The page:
Eutychianorum furor! Heresiological Comparison and the Invention of Eutychians in Leo I’s Christological Polemic
AbstractThis essay examines the use of heresiological rhetoric in the letters and tractates of Leo I (bishop of Rome, 440–461) written in defense of the Council of Chalcedon (451). In these texts, Leo claimed the Constantinopolitan monk Eutyches and his supporters, the Eutychians, were an existential threat to the faith. However, Leo’s Eutychians were a heresiological confabulation. Heresiology employs polemical comparison and hostile classification to demarcate the boundaries of authentic Christianity. Because heresiology understands heresy genealogically, contemporary error could be described and condemned thanks to its affiliation with previous heretical sects. This was largely a taxonomic exercise; naming heresies allowed their supposed errors to be categorized and compared, especially with its (imagined) antecedents. Leo employed precisely this kind of comparison to associate Eutyches with earlier heresiarchs. He then reduced all opposition to Chalcedon to ‘Eutychianism,’ the error named for Eutyches, or else to its opposite and equally incorrect counterpart ‘Nestorianism’—both of which were, according to Leo, part of the same diabolically inspired misunderstanding of Christ. In short, Leo transformed Eutyches, the man, into a ‘hermeneutical Eutychian,’ a discursive construct intended to advance Leo’s own theological agenda, especially the creation of an orthodox identity coterminous with adherence to Chalcedon.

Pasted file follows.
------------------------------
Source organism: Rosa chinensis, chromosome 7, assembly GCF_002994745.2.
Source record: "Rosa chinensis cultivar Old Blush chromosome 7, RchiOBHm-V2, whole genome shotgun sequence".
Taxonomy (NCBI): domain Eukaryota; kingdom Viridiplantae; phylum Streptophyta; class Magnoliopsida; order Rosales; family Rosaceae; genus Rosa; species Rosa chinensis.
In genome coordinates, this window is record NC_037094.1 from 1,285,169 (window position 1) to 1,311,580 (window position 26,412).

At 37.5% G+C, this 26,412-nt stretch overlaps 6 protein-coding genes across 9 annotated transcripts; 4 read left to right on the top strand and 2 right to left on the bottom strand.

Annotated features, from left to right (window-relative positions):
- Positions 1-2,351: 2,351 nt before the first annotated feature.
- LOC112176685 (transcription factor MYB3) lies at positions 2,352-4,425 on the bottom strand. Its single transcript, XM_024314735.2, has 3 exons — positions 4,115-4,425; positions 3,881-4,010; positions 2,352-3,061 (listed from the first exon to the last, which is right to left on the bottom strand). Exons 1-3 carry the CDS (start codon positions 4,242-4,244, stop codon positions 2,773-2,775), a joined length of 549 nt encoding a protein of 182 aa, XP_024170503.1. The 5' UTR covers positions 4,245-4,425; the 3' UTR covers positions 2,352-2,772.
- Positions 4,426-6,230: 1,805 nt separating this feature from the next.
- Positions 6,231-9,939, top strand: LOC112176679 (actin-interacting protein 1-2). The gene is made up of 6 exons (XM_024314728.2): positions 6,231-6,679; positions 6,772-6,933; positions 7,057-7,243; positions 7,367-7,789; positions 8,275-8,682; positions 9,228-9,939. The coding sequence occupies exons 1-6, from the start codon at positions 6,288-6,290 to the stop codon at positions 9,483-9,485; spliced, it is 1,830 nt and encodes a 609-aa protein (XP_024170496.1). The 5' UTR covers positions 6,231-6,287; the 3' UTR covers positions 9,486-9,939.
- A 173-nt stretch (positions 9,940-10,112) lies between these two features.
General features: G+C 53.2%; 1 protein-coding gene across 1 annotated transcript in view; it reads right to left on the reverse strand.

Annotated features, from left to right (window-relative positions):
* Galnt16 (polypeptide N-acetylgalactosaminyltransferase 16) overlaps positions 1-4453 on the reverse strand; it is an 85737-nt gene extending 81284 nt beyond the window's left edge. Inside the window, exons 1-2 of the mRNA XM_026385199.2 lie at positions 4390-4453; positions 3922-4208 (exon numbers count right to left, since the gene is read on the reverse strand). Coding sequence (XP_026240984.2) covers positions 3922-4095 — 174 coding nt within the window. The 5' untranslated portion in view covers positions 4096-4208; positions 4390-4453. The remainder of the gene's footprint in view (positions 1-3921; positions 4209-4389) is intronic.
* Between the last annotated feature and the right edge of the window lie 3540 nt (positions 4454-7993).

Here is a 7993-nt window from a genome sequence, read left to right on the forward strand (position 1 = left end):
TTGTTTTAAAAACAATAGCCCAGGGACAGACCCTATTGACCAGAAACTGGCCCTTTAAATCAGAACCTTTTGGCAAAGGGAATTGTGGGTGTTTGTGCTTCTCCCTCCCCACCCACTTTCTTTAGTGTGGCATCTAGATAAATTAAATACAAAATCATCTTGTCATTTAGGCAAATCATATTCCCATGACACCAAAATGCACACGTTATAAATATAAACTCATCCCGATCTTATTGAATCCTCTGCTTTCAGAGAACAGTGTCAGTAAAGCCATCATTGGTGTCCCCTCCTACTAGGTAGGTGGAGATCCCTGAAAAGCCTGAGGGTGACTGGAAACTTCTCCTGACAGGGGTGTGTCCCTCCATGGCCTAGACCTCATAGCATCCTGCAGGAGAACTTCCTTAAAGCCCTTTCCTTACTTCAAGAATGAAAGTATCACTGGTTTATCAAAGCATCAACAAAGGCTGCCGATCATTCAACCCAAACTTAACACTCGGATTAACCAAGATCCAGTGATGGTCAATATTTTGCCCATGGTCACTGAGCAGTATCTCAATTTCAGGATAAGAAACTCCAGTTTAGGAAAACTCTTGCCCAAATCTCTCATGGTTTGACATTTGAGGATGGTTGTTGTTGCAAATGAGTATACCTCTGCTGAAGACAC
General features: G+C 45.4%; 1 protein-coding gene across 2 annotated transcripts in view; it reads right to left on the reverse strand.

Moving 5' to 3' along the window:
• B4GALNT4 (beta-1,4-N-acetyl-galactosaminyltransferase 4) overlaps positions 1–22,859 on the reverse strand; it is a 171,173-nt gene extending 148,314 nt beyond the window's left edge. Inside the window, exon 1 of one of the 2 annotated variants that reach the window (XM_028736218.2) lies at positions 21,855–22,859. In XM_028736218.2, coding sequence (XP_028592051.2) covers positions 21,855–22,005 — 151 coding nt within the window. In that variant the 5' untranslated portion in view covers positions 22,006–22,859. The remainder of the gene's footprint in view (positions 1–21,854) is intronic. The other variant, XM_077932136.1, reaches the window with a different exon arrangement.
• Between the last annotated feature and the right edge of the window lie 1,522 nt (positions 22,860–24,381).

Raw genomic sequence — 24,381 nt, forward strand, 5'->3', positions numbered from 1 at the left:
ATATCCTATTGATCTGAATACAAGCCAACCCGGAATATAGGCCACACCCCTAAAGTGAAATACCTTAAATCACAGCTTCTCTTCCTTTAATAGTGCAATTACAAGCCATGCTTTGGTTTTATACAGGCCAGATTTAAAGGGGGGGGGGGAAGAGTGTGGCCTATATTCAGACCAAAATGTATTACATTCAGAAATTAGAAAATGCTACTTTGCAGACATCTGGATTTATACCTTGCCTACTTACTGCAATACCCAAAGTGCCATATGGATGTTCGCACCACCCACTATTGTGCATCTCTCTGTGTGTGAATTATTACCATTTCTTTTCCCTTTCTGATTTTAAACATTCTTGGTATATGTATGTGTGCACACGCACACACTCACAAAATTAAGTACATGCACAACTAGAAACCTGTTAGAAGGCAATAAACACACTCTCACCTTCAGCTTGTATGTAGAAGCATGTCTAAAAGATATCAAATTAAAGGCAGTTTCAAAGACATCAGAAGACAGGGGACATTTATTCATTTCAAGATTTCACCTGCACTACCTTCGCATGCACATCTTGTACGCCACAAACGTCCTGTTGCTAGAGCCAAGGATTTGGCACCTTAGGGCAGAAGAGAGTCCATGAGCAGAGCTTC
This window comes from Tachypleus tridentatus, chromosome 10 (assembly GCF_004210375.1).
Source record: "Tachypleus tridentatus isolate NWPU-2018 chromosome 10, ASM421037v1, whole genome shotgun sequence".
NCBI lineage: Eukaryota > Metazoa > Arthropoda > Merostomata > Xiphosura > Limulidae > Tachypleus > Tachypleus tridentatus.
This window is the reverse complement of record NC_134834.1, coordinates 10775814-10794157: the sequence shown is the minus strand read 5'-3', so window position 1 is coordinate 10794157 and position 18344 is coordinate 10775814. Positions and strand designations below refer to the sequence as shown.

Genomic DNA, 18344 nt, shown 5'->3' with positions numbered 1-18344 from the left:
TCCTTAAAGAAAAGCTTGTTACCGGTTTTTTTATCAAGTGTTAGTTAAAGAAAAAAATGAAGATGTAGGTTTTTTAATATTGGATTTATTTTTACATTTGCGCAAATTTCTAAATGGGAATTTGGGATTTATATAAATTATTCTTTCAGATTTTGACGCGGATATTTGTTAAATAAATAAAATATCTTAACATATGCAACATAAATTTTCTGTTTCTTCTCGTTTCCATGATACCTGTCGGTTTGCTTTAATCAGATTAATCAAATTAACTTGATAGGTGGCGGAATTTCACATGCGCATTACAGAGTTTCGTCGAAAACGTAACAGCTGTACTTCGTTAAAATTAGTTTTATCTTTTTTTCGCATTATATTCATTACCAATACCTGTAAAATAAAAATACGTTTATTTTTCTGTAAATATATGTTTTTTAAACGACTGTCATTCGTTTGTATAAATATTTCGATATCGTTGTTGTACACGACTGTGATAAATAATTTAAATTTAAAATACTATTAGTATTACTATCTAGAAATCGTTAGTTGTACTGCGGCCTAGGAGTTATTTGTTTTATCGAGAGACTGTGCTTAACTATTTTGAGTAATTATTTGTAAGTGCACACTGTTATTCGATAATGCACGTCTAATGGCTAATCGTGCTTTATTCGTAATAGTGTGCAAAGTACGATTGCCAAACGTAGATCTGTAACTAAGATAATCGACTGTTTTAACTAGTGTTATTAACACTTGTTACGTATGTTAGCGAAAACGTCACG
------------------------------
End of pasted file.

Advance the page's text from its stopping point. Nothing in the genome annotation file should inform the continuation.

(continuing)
Copyright (c) 2022 Samuel Cohen
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